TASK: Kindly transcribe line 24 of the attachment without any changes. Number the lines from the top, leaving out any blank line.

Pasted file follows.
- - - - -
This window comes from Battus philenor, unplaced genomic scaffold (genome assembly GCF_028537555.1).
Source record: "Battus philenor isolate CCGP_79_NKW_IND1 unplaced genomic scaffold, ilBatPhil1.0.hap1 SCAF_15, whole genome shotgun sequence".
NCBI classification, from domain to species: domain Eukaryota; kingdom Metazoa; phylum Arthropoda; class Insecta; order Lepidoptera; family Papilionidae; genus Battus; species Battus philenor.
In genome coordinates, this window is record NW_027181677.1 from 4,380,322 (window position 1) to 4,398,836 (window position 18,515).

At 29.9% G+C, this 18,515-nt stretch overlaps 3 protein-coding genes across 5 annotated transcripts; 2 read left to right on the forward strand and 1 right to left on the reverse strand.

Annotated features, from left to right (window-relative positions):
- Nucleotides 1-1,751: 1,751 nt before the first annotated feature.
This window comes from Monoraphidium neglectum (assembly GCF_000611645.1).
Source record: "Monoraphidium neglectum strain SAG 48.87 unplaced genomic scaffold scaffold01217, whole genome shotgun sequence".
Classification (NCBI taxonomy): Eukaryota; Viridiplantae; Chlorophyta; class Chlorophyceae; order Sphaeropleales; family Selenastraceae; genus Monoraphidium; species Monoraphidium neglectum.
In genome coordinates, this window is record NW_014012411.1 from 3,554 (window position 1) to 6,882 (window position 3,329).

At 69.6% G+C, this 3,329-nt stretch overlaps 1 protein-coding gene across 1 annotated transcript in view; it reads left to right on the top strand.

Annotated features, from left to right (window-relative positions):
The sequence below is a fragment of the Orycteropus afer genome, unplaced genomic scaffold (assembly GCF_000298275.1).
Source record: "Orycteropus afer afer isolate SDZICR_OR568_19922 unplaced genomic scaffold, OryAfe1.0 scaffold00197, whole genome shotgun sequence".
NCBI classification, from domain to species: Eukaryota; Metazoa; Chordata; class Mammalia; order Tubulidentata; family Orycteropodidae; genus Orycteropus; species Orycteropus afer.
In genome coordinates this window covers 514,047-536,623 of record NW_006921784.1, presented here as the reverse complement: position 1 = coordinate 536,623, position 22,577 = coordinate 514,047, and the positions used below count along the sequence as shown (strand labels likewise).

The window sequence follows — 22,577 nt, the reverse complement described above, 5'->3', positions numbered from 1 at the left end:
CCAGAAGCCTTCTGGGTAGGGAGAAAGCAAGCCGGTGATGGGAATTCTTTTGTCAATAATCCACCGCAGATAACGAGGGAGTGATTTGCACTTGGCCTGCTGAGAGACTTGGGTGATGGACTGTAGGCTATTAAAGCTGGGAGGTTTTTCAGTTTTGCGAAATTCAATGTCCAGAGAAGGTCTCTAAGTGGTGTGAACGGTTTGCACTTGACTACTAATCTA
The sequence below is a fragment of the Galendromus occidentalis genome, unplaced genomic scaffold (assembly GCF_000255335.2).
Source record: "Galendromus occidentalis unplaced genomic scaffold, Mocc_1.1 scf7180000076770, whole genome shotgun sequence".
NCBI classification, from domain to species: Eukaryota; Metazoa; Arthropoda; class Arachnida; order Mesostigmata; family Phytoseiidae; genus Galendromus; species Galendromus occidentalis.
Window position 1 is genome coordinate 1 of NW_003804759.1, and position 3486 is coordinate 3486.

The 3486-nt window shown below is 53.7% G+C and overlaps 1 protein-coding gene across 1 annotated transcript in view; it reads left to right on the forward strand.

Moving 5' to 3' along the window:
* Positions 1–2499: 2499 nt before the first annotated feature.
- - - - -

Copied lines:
The 3486-nt window shown below is 53.7% G+C and overlaps 1 protein-coding gene across 1 annotated transcript in view; it reads left to right on the forward strand.